Much has been written about geologic marvel that John Wesley Powell named the Grand Canyon. I have listed a few below, including “Going to Grand Canyon National Park” a introductory book for young readers that I authored recently. For a more comprehensive list of publications you may want to visit the Grand Canyon Association online bookstore.
(All links will open into an external window.)
This was my opportunity to author a book about my beloved Grand Canyon. It is intended for the 8-12 year old reader, but my hope was that people of all ages would find something to excite them between amidst the chapters.
This book showcases the history of Grand Canyon photography, with special attention to the individual artists and visionaries that captured the most iconic images of the Great Unknown. This photographer was humbled to be included in the project, and landed two photographs in this coffee table favorite.
Authored and designed by my wife, this adorable board book features more than 20 full-color photos of the real-life baby animals who call Grand Canyon home, including California condors, mule deer, and coyotes. Your infant or toddler will soon choose his or her favorites, start pointing, and look forward to hearing this story again and again. 16 pages, hc, 4″ x 4″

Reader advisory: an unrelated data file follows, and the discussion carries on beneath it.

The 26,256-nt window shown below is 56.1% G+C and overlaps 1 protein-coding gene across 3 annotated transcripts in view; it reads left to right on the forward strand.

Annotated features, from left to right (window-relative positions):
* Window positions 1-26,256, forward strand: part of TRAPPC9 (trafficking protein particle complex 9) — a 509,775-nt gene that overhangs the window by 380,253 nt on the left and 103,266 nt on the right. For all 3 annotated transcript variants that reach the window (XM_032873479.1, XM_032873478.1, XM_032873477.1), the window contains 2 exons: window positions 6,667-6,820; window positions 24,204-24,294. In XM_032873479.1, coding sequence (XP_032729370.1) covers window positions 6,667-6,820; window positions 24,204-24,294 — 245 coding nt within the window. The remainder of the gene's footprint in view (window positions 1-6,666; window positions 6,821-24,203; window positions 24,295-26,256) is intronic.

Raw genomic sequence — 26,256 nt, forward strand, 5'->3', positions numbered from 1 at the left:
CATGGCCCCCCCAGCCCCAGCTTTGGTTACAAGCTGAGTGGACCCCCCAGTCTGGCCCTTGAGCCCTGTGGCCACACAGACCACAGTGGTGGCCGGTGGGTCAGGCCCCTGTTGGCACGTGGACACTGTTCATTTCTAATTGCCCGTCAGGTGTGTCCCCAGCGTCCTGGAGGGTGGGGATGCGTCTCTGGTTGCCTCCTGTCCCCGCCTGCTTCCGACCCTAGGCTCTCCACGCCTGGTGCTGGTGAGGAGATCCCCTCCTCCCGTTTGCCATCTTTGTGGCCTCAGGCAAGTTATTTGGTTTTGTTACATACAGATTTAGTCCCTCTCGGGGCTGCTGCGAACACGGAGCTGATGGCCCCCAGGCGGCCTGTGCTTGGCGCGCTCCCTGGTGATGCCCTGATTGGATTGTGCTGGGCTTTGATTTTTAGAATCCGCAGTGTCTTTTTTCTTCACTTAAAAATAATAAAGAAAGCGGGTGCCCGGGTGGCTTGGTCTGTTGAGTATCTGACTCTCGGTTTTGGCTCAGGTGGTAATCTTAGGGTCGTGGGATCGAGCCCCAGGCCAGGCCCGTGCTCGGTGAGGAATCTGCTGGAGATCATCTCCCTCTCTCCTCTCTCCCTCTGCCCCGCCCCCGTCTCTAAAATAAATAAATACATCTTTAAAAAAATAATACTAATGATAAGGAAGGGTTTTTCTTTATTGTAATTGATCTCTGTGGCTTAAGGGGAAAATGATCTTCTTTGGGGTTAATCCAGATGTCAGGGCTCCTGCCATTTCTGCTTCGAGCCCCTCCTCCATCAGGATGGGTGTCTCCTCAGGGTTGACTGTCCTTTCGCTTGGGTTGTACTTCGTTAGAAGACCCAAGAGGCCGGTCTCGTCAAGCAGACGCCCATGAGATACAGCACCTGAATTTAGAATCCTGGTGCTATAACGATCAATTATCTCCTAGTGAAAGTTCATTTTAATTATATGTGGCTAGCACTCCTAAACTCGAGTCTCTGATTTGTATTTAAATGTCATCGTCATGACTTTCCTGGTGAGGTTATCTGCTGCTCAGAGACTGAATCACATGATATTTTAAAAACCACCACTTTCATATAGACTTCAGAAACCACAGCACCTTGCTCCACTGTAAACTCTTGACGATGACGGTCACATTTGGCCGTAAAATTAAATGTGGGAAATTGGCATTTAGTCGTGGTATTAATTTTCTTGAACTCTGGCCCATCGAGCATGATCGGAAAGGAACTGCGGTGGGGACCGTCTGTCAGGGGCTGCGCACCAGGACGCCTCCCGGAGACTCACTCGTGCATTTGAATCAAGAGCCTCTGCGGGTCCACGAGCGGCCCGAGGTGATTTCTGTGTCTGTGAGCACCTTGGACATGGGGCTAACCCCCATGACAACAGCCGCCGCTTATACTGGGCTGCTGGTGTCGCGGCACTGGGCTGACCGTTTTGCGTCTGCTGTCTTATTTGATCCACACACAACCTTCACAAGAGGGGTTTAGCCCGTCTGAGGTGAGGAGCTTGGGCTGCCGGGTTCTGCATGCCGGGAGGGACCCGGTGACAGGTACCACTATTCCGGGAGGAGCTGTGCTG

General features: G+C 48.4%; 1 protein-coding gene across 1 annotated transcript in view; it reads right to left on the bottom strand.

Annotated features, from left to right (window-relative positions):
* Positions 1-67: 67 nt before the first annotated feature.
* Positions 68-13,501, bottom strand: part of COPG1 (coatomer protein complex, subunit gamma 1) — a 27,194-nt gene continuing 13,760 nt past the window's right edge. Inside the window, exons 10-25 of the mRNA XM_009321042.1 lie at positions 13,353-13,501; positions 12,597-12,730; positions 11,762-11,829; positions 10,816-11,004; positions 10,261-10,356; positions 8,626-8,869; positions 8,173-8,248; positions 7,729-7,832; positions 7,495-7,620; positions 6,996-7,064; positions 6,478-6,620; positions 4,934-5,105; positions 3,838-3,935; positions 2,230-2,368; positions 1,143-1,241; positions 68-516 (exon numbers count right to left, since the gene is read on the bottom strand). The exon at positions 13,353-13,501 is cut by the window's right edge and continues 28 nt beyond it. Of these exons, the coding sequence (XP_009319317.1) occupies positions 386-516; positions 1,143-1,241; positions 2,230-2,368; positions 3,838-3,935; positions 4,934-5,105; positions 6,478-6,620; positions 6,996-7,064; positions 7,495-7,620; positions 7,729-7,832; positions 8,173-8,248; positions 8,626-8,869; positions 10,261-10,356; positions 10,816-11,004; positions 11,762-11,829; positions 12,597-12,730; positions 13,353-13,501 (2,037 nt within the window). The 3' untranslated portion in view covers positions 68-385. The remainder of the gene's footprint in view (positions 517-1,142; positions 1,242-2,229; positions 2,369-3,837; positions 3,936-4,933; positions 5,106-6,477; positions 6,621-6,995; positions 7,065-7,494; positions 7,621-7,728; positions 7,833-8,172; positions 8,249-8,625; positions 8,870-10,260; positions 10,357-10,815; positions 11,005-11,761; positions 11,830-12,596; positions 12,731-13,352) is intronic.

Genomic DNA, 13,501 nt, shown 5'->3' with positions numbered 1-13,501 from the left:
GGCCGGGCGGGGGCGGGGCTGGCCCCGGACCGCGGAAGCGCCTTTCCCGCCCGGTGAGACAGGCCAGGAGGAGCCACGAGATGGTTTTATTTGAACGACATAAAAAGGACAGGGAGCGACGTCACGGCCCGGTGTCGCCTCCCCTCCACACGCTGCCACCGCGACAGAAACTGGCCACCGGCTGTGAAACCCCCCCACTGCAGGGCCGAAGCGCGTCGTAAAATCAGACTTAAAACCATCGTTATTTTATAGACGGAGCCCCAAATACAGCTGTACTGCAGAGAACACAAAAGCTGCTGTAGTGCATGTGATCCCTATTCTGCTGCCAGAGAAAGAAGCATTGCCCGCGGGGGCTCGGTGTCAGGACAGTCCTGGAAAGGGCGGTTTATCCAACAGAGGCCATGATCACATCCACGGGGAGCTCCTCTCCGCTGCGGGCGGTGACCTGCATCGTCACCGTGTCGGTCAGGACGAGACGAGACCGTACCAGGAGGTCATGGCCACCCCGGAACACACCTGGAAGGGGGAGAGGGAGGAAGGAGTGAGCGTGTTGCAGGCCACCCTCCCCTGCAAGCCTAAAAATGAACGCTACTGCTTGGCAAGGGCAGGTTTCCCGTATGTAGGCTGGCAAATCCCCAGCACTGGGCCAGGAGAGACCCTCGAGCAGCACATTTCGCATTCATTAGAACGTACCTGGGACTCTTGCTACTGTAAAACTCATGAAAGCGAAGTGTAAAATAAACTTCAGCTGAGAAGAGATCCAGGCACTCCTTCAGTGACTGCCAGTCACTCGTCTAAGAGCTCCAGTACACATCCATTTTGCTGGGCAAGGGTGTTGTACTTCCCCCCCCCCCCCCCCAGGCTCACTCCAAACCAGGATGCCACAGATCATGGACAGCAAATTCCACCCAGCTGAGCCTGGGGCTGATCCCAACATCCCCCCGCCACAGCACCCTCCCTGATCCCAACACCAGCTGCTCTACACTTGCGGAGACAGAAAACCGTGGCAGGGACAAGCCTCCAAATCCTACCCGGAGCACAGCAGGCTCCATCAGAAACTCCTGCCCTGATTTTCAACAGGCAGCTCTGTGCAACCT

In this anthology, river runner Lance Newman has put together a fantastic collection of excerpts and essays from the most notable and quotable champions of Grand Canyon.
So how did the Grand Canyon come to be? Geologist Wayne Ranney tackles this canyon-sized topic with his unique blend of insight, humor, and scientific rigor.
Many cultures have come and gone in the arid Southwest. Few have loomed larger that than ancestral Puebloan peoples, commonly referred to as the Anasazi. Craig Childs does an amazing job in this book of tracking the origin, lifestyles and migrations of these hardy and resourceful people.
Mr. Bergon presents some of the greatest writing about wild places, from a blue ribbon list of authors.